Book Review and Other Thoughts

10 Mar

Now that both my parents have passed away, I find myself increasingly interested in the World War II era. And now that The Gate House is scheduled for re-release in May, I am almost ready to submit the sequel to The Gate House, which has a working title of Lydia’s Story.

Lydia is the great-grandmother of Nara, the main character in The Gate HouseShe left diaries that Nara has found, and she learns of her life during World War II in London.

I recently reviewed a novel for Suspense magazine that is set at the end of World War II in Berlin. It is one of a series, and I have not read the preceding one, but I found it an excellent story.

Review of Lehrter Station

Lehrter Station is David Downing’s fifth book in his John Russell series, all named after railroad stations in Berlin which each has a special significance to the story.

Set against the devastation of Berlin in 1945, Lehrter Station is a spy story whose characters struggle to reclaim their lives after World War II. The city has been divided into British, American, French and Soviet sectors, and it is becoming clear that the lines are being redrawn with the Soviet Union as the new enemy for the Western powers.

John Russell is a double agent, spying for the Soviet Union and the United States, not because he wants to, but because he owes a debt to the Soviets for his son’s life. When Soviet agent Yevgeny Shchepkin “requests” that Russell move back to Berlin from London to spy for the Soviets, he has no choice.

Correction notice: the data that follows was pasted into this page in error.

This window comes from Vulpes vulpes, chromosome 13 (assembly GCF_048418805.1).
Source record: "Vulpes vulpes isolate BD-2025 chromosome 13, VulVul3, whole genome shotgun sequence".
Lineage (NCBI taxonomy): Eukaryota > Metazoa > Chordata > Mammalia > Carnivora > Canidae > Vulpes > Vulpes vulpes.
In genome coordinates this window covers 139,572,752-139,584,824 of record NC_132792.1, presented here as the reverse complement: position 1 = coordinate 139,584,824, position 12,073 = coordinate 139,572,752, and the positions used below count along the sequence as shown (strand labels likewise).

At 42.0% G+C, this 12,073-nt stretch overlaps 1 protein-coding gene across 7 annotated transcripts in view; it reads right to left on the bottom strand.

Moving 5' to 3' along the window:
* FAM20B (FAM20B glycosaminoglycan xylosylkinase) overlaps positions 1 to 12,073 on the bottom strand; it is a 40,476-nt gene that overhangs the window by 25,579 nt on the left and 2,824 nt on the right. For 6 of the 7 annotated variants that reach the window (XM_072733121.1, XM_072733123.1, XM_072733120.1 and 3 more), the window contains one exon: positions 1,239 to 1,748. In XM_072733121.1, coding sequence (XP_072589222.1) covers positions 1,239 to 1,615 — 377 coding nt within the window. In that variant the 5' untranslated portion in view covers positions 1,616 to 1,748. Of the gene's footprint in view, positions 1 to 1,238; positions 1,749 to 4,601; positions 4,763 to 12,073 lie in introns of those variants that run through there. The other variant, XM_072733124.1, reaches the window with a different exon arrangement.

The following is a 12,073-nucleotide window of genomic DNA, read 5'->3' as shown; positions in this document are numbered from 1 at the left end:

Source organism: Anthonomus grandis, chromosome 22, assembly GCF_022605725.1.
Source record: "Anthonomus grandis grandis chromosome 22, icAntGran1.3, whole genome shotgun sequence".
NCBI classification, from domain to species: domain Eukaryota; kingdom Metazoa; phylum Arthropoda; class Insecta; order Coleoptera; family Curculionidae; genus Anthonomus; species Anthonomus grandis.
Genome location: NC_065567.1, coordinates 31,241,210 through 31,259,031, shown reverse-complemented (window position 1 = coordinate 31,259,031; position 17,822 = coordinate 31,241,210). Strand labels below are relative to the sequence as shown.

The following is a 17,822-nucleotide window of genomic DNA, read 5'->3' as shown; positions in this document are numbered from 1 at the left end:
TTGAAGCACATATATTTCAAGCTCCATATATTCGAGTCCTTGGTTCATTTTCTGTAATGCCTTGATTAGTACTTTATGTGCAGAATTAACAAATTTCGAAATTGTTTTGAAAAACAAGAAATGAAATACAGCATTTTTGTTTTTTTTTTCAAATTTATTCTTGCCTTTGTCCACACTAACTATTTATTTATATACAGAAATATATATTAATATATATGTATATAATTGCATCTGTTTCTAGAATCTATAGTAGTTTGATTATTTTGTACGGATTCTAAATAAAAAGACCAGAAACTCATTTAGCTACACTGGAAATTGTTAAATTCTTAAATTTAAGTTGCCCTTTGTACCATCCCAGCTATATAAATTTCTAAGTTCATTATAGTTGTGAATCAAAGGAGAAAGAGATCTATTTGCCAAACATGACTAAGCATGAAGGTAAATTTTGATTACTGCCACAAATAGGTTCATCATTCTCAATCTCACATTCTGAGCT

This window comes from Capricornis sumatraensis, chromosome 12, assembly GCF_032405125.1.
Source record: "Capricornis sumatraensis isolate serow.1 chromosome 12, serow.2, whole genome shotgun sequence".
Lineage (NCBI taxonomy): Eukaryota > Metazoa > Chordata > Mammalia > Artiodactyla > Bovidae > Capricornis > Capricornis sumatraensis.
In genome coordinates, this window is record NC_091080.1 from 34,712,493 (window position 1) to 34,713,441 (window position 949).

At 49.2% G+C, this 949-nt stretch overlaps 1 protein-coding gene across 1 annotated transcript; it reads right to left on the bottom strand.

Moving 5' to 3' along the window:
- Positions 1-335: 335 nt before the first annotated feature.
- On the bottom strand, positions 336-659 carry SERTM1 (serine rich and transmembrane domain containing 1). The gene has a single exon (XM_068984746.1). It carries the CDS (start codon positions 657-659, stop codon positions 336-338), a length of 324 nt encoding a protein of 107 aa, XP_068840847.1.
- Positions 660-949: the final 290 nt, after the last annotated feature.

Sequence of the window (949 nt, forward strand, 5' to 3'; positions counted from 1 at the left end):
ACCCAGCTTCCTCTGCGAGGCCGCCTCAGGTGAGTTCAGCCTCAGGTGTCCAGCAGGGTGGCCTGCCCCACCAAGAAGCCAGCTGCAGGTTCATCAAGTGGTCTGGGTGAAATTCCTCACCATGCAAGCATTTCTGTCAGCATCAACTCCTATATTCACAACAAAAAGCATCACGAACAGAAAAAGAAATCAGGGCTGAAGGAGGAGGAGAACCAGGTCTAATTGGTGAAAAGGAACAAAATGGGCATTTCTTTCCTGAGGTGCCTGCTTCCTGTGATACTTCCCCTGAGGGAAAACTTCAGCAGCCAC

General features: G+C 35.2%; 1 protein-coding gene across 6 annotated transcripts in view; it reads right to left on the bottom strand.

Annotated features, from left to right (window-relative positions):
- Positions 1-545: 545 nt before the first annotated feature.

Russell and his girl friend Effie, a film actress, return to Berlin and are witnesses to the fragmented lives of the survivors of war. Human life is cheap after the bombings, rapes and mass exterminations of the concentration camps. Since Russell is a journalist by profession, he is on the look-out of a good story as a cover for his espionage activities. He finds a story in the exodus of Jews from Europe to Palestine. But on his return to Berlin, he finds that Effie has been involved in some risky clandestine operations of her own.

Author David Downing portrays an incomprehensibly tragic time and place in history in a manner that shows us the humanity of each character, as well as pointing us in the direction of the world political situation today. He weaves history and fiction together in a way that entertains and makes the reader think at the same time. It is an intelligent and powerful book.


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